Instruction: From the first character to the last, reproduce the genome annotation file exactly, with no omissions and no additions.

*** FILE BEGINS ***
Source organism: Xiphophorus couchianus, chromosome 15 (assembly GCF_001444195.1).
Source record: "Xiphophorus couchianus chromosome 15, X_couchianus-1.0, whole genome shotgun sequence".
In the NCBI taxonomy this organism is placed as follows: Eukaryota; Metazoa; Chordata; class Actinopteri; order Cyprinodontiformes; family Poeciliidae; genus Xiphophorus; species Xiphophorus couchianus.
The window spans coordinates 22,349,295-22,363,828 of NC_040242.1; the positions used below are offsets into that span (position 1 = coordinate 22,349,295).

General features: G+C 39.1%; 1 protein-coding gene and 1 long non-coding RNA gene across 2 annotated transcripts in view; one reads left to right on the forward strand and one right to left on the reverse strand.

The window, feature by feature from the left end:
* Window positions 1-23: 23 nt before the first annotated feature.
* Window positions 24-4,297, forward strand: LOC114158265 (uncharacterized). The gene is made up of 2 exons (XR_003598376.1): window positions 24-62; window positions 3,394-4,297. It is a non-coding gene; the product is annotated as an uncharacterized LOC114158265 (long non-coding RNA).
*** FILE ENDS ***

Source organism: Xiphophorus couchianus, chromosome 15 (assembly GCF_001444195.1).
Source record: "Xiphophorus couchianus chromosome 15, X_couchianus-1.0, whole genome shotgun sequence".
In the NCBI taxonomy this organism is placed as follows: Eukaryota; Metazoa; Chordata; class Actinopteri; order Cyprinodontiformes; family Poeciliidae; genus Xiphophorus; species Xiphophorus couchianus.
The window spans coordinates 22,349,295-22,363,828 of NC_040242.1; the positions used below are offsets into that span (position 1 = coordinate 22,349,295).

General features: G+C 39.1%; 1 protein-coding gene and 1 long non-coding RNA gene across 2 annotated transcripts in view; one reads left to right on the forward strand and one right to left on the reverse strand.

The window, feature by feature from the left end:
* Window positions 1-23: 23 nt before the first annotated feature.
* Window positions 24-4,297, forward strand: LOC114158265 (uncharacterized). The gene is made up of 2 exons (XR_003598376.1): window positions 24-62; window positions 3,394-4,297. It is a non-coding gene; the product is annotated as an uncharacterized LOC114158265 (long non-coding RNA).